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GrantL

posted June 14, 2010 at 2:17 pm


Franklin – by way of back ground, I was a zen buddhist for many years and deep into the traditional chinese medicine through learning wushu.
Some of the stuff was really good. Particularly the massage (acupressure). I am an asthmatic and when my asthma would flare up my sifu would do this acupressure stuff that was nearly identical to the chest/back massages I would get as a little kid in the hospital. Now he has no western medical training. He knows only what he was taught by his teacher back in China. I was rather struck how the treatment of physical injuries and strains from wushu training was treated in a method similar to modern physio therapy.
On the other hand, the cures that get peddled under CTM were just awful. most did nothing. My teacher did not really dive into that, as his training was largely physical.
I suppose I would say western medicine “wins” – though as you suggest there is no real competition – just by the overall, global impact it has had on improving human health.



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Scott Lahti

posted June 14, 2010 at 2:34 pm


I quoted Dr. Ted Kaptchuk, who is both a Western physician and a TCM practitioner
8pm (TCM) Dr. Kaptchuk, Medicine Man(CC). Dr. Kaptchuk makes an old cowhand type two random words to make sure he is human, before referring him to Robert Osborne for cinematherapy.
Kaptch-, er, Captcha: Pulitzer richly; I agree – let’s just hope my editors remember to submit my work on time…



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Susan

posted June 14, 2010 at 4:32 pm


Western medicine advised me that I had almost no chance of conceiving naturally, and that if I did conceive, the preganancy was very unlikely to be healthy. I was 40 with an FSH of 33.
Since that diagnosis, I have had two healthy children, conceived naturally, with the assistance of TCM.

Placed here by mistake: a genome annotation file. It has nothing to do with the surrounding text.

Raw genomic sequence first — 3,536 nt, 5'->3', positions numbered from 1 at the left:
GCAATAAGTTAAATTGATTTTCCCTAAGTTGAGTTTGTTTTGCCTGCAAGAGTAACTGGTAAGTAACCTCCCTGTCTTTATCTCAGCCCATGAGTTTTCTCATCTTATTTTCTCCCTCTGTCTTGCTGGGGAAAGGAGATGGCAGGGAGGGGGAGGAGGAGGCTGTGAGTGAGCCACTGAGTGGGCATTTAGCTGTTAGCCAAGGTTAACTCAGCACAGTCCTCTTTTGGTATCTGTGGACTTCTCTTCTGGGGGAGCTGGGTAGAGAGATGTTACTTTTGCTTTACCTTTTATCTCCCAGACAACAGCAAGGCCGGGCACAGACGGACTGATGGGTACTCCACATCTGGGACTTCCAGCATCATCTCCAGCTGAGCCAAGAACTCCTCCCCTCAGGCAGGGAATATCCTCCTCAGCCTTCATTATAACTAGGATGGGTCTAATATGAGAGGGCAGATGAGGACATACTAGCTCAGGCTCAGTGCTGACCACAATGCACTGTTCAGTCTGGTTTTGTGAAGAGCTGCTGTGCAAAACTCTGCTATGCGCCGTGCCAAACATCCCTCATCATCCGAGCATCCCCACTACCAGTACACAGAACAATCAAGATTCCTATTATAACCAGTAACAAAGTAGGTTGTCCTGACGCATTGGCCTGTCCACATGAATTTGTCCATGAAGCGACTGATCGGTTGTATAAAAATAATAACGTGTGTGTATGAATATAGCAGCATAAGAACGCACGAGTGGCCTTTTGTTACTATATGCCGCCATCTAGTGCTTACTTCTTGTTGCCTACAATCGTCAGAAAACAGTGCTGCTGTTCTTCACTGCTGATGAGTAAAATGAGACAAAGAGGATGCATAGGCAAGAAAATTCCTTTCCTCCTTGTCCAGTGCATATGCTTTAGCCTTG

Most reproductive endocrinologists would have given me less than 1% chance of having one healthy pregnancy. Since I had two, am I a 1 in 10,000 event? Possibly. A 1 in 10,000 event happens many times every day. But there may be a different explanation. FSH is an indicator, but maybe not a particularly rigorous one. Maybe my reproductive system is a finely tuned mechanism that with age got out of tune. Maybe TCM helped put it back into harmony. I don’t know. All I can say is that I had a healthy baby at 41 and 43, and Western medicine said that that was virtually impossible.



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David J. White

posted June 14, 2010 at 5:29 pm


The rest is a nice bowl of soup and some popery.
GrantL:
Just out of curiosity, what does traditional Chinese medicine have to do with Catholicism? Or did you mean “potpourri”?



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Scott Lahti

posted June 14, 2010 at 6:05 pm


Funniest comment of the month, that last.



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Jon

posted June 14, 2010 at 8:12 pm


Polistra:
The Big Bang theory is certainly not untestable. Where did you get that idea? Of course we can’t do the Big Bang over (but neither can we produce earthquakes or supernovae in the laboratory) but the theory makes predictions about the world we can observe today– e.g., the background radiation prediction– and these predictions have been correct.
Global Warming is a fact. Deal with it. To be sure there are large uncertainties as to what the long-term consequences will be, and certainly the apocalyptic predictions need to be traeted with due skepticism, but the world has warmed over the last century or so, and there is simply no honest dispute about that.
I am not sure what you mean by quantumism- you have invented a word there– but if you mean quantum physics, it is not complex at all (assuming you are educated in higher mathematics). Nor are there any “epicycles” involved. Where are you getting this stuff? Now quantum theory when extended to metaphysics has some startling consequences, but what of it? Once upon a time the roundness of the Earth was shocking.



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GrantL

posted June 15, 2010 at 9:28 am


David J. White – that’s a typo on my part. It should have read “Potpourri.”lol



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Hector

posted June 15, 2010 at 9:55 pm


Susan,
It’s also possible you were lucky, and Chinese medicine had nothing to do with it.
Of course, I’m glad things worked out for you with your kids! As you note, a one in 10,000 event can happen quite often given a large enough population.
Grant L,
I’d say rather more then a ‘few’ traditional herbal and plant-based cures are effective. The botanical world is teeming with pharmacologically active compounds, and through trial and error, premodern cultures discovered valid medical uses for many of them. That being said, you’re certainly right on the broader point. Scientific medicine is by far the best way to detremine which of the traditional cures are effective, and which ones are ineffective or toxic. We shouldn’t undervalue the work that the Chinese healers did for us, though- their centuries of trial and error are part of the reason we know which plants _might_ be effective and which ones we ought to test.